Thursday, October 21, 2010
Israel and I had bought some Cuban espresso at the store a few weeks before because we were so excited. This particular brand costs only a couple of dollars! I ran just pure water through the first time, to rinse the machine out. The thing that the manual repeatedly said in ALL CAPS was to first release pressure from the steamer before taking off the boiler cap, or it might explode and burn you.
I held a cool pitcher of water beneath it, as the manual instructs to do, and waited for a few minutes before the steam started to come out. When it finally did, I thought a demon had taken hold of our machine because it literally drank all the water in the pitcher and wouldn't stop steaming.
Too scared to touch it again, I left it alone on the floor in the corner for a couple weeks. We were at Israel's grandma's house the other night for dinner, and his grandma showed me how she makes a Cuban espresso. It was a very fascinating process! The way most Cubans make it, is to hold a mug under where the espresso will drip just to catch the first few drops, then quickly switch it out with a regular pitcher. She then took the mug and started stirring the espresso very vigorously with about 4 spoonfuls of sugar already in the mug. This produces the foam at the top of the espresso, which she then steamed.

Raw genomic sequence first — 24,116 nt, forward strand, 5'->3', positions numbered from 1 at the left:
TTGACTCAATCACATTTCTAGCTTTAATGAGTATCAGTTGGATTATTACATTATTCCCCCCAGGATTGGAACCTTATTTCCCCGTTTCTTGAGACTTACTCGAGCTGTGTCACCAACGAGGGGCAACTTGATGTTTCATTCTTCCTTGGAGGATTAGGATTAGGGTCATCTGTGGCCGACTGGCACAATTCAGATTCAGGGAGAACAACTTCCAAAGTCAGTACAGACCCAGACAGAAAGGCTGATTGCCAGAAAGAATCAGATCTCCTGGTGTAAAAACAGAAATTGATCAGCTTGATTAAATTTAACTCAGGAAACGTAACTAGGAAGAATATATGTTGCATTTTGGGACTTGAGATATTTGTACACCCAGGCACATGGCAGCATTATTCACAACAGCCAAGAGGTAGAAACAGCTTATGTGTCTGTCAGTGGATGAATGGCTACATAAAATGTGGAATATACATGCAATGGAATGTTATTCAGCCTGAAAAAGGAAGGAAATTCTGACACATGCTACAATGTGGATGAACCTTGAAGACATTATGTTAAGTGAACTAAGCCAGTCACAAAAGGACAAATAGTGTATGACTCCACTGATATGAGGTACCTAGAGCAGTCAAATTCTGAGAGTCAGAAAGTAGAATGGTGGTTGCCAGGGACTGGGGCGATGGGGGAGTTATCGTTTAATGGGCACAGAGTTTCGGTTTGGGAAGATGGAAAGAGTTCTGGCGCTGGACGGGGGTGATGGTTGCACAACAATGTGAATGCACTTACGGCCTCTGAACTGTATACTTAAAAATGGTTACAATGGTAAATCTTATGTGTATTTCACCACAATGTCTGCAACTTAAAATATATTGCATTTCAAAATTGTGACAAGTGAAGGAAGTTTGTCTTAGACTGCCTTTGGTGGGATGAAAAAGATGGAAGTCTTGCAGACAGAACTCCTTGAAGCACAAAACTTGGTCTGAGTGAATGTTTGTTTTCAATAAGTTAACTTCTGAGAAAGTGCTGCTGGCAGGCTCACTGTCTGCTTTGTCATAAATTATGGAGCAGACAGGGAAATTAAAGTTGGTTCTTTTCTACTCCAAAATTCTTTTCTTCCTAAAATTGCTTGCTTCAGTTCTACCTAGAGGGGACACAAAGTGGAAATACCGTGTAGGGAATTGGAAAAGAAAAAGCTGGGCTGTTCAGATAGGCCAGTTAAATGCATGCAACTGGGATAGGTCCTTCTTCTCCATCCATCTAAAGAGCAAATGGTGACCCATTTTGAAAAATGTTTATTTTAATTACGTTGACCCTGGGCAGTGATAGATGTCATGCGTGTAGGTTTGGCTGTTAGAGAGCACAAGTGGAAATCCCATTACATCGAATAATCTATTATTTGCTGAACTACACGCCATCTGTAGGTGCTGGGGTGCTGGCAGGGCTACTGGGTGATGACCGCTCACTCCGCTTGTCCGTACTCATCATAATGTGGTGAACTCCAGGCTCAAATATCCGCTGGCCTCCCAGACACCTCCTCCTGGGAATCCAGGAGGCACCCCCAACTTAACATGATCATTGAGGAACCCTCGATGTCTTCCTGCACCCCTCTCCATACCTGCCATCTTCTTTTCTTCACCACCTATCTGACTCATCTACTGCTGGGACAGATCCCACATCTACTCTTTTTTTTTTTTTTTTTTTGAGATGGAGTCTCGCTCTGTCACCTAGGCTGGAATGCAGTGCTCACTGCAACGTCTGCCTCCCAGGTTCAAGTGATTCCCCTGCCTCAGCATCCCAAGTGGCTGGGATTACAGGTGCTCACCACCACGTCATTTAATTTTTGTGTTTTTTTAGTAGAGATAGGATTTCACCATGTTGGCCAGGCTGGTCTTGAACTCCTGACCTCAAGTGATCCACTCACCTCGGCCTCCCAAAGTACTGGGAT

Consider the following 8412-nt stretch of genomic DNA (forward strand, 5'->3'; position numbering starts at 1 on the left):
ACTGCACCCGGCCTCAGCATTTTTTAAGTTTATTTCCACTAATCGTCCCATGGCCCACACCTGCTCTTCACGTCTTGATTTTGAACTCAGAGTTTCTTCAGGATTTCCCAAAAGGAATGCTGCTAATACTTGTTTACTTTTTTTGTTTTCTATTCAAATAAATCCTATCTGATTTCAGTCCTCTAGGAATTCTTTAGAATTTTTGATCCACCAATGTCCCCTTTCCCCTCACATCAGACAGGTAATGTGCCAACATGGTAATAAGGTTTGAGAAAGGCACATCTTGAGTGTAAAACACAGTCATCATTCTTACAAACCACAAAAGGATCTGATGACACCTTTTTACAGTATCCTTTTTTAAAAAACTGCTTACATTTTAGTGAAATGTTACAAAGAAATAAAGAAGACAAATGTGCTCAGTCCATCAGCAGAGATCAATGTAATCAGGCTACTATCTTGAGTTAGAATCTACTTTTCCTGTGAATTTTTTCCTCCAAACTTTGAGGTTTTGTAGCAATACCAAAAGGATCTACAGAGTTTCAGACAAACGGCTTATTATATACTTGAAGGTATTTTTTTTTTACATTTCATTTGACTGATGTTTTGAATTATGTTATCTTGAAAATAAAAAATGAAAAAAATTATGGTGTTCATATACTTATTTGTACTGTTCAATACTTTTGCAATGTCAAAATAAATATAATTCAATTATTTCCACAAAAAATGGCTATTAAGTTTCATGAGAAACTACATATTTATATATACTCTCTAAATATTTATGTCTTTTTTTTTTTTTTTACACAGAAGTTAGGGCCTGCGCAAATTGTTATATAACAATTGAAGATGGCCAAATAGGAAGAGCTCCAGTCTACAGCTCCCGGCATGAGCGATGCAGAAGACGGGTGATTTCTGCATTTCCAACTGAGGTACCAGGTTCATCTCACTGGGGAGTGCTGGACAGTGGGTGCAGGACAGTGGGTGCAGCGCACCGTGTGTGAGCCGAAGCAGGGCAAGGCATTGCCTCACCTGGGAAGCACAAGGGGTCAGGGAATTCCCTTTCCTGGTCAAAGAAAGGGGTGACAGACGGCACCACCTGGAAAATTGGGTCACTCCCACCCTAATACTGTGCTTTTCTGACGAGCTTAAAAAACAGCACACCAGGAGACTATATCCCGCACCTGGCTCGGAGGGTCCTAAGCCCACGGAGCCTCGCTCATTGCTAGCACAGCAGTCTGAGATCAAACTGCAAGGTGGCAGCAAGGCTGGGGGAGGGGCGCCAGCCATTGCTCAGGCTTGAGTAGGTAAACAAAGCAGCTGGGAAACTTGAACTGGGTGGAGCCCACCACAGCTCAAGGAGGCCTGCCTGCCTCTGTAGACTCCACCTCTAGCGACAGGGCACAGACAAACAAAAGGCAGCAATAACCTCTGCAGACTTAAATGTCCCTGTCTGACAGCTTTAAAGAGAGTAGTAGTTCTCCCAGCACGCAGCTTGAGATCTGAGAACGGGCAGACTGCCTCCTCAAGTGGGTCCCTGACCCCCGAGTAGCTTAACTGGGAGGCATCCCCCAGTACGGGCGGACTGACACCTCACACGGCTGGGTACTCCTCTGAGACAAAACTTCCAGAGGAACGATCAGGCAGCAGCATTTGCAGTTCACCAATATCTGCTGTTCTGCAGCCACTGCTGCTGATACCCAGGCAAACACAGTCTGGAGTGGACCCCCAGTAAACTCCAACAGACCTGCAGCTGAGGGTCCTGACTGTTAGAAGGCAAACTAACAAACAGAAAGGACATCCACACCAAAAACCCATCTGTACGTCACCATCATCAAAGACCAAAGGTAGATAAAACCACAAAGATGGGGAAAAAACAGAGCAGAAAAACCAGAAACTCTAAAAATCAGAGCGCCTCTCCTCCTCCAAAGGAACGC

Although the steamer on our machine is a bit touchy, Israel and I tried this technique the other night and made our first cafe con leche (coffee with milk) together. The process is similar to what his grandma did-- we just added the rest of the espresso and some milk to the mixture and stirred. This makes for a very sweet and highly caffeinated boost! Israel grew up drinking this and eating un tostada (toast) every morning for breakfast. Although I'm still drink American coffee, I can see this becoming another fun tradition in the morning. :)